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Labor unions could lose a lot if the justices rule against mandatory dues. "We're ready to fight back".

The AFSCME has charged such fees based on the Supreme Court's 1977 opinion in Abood v. Detroit Board of Education, but it has failed at every turn to overcome Janus' challenge. American Federation of State, County and Municipal Employees, Council 31.

Organized labor is closely watching a case before the U.S. Supreme Court that could weaken unions by removing eliminating the requirement that nonmembers pay dues to receive the benefits of the contract.

The Freedom Foundation counsel echoed the concerns of President Franklin Delano Roosevelt, who warned against the very idea of public sector unions.

"The core principle, from the founding to today, is the government has a free rein in regulating expressive rights in the workplace", he said. AFSCME's Naomi Walker has warned that a loss in this case "could undermine political operations that assist the Democratic Party" and damage "the progressive infrastructure in this country, from think tanks to advocacy organizations".

"No matter what happens with this Janus decision ... we have power right here in San Francisco to keep our unions strong. They can go straight to hell, because we're fighting back".

Unions say they are entitled to the fees because they're negotiating on behalf of all public workers - even those who don't choose to join, but who nonetheless benefit from the pay and benefits the unions win.

Slightly less than half the states allow unions to collect fair share fees, while slightly more than half of states prohibit the practice.

Mark Janus, an IL state employee, argues that forcing him to subsidize a union he has declined to join violates his free speech and free association rights. Janus has argued that the agency fees violate his free speech rights, because the union often takes positions with which he disagrees.

The U.S. Constitution bans compelled speech, like being forced to fund political activities.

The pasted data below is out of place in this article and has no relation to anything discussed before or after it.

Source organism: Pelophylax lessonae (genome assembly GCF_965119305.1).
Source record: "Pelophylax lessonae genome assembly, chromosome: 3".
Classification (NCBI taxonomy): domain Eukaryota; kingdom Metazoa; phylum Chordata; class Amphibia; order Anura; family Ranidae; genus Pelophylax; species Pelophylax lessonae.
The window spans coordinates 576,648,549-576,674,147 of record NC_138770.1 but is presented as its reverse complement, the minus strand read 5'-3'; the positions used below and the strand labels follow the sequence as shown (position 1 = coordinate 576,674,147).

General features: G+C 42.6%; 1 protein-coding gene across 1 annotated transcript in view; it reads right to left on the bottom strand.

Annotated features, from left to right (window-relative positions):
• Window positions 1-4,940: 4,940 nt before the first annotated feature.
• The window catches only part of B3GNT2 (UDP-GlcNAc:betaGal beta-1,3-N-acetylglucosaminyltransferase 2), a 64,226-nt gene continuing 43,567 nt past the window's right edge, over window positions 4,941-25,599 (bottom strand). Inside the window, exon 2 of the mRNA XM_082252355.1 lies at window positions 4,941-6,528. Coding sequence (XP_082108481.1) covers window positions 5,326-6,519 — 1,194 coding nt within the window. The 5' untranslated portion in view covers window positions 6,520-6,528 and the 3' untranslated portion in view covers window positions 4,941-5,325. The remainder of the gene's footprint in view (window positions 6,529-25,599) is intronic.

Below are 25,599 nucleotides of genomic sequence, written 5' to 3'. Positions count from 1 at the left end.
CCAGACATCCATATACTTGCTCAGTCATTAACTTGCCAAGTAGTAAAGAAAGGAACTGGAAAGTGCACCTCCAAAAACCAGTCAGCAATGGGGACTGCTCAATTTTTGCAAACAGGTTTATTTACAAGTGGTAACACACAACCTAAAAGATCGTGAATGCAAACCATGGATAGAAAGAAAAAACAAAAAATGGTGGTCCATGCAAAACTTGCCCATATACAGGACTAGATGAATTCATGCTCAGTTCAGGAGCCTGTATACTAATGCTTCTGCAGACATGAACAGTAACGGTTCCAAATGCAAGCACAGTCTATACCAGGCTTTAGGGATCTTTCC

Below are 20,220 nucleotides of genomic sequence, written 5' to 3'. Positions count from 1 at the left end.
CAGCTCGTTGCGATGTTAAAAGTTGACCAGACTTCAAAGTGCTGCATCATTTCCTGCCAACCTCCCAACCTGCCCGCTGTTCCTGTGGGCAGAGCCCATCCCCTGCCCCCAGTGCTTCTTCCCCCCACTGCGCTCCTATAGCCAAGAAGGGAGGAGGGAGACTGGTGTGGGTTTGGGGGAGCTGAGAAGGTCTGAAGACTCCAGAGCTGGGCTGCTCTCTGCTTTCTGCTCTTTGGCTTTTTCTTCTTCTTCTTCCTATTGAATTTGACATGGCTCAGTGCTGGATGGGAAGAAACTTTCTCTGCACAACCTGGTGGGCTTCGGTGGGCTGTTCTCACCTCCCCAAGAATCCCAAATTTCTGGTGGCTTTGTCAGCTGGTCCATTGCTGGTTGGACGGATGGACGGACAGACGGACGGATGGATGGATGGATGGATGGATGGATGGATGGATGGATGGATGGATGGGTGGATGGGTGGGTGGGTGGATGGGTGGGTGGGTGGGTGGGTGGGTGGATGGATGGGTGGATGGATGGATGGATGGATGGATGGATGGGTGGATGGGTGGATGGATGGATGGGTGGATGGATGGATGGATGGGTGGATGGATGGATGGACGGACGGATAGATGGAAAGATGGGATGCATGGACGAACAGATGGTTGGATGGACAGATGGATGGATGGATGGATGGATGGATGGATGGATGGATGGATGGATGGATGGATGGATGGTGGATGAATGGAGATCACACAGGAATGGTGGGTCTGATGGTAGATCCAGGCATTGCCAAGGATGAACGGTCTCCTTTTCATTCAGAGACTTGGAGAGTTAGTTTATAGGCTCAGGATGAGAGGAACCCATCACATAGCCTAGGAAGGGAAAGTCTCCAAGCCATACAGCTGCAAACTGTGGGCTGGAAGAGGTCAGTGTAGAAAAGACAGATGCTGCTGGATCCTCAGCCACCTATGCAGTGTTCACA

The sides also dispute whether unions can appropriately distinguish which expenses should be considered when calculating non-member payments. Mario Cilento, the leader of New York State's AFL-CIO, says Janus's legal fees are subsidized by several groups funded by major figures in the conservative movement, including the Koch Brothers. Amazingly, the lawyer for the state of IL argued that its to avoid labor discord.

This would hurt many unions' "fair share" fees that are collected from non-members to cover the cost of collective bargaining.

"The attack that's coming against unions and really against working people, we know what's funding it", he said.

When Donald Trump won the election, however, conservatives who had been backing the effort to roll back public sector unions' influence prepared to bring the question back to the high court once a new justice was confirmed. Thats when the unions “tend to become more militant, more confrontational.”.

Flawed though unions may be, to the extent this state still has a racially and ethnically diverse middle class, it is arguably because of organized labor.

Admittedly, Parrish says, some of that has to do with their agency fees costing only about 3 percent less than their union dues. "They're trying to divide us".

Indeed, if unions are legally required to bargain for paying and non-paying workers equally, it makes economic sense for a worker not to pay.

Lee also said the case could muffle the voices of teachers nationwide. He said he worked as a part-time UPS driver while teaching, because that job was unionized so the benefits were better. "At their core, public sector unions are odd, because you don't have an employee representative bargaining against an employer, a business owner". They're why minimum wages here are rising to $15 an hour and why farmworkers get overtime.

That is the very argument made by Mark Janus, the IL public sector worker at the heart of this case.